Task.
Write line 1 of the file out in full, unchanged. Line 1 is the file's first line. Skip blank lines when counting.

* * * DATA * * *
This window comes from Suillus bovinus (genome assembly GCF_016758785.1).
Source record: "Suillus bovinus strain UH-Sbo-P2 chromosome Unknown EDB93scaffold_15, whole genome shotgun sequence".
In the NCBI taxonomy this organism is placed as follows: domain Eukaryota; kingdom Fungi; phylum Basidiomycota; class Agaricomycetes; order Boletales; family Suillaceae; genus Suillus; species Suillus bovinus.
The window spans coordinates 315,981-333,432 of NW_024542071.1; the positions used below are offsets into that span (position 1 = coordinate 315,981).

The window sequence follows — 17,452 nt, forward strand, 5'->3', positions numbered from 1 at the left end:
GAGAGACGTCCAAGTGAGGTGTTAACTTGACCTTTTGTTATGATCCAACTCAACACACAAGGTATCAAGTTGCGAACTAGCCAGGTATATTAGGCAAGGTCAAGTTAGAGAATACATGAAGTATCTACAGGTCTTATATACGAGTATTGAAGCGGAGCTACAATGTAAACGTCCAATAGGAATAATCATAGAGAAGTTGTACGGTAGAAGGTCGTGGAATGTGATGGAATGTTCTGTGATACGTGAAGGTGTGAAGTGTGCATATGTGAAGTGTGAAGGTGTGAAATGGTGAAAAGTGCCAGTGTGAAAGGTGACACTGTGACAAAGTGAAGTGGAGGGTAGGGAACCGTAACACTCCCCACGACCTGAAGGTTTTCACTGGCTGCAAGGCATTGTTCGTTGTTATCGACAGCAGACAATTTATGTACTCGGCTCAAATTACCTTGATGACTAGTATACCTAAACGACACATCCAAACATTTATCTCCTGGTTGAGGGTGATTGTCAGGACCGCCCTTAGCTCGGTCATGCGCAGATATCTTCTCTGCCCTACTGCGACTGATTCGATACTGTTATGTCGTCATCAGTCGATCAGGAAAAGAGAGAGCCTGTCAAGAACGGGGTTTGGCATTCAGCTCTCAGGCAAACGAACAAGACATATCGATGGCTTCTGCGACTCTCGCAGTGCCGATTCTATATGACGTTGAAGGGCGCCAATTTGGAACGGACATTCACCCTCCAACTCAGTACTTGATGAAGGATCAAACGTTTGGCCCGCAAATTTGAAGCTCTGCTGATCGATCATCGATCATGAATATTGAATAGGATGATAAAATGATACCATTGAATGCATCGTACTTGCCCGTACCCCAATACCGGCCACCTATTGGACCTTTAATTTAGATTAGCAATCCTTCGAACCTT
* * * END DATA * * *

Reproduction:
This window comes from Suillus bovinus (genome assembly GCF_016758785.1).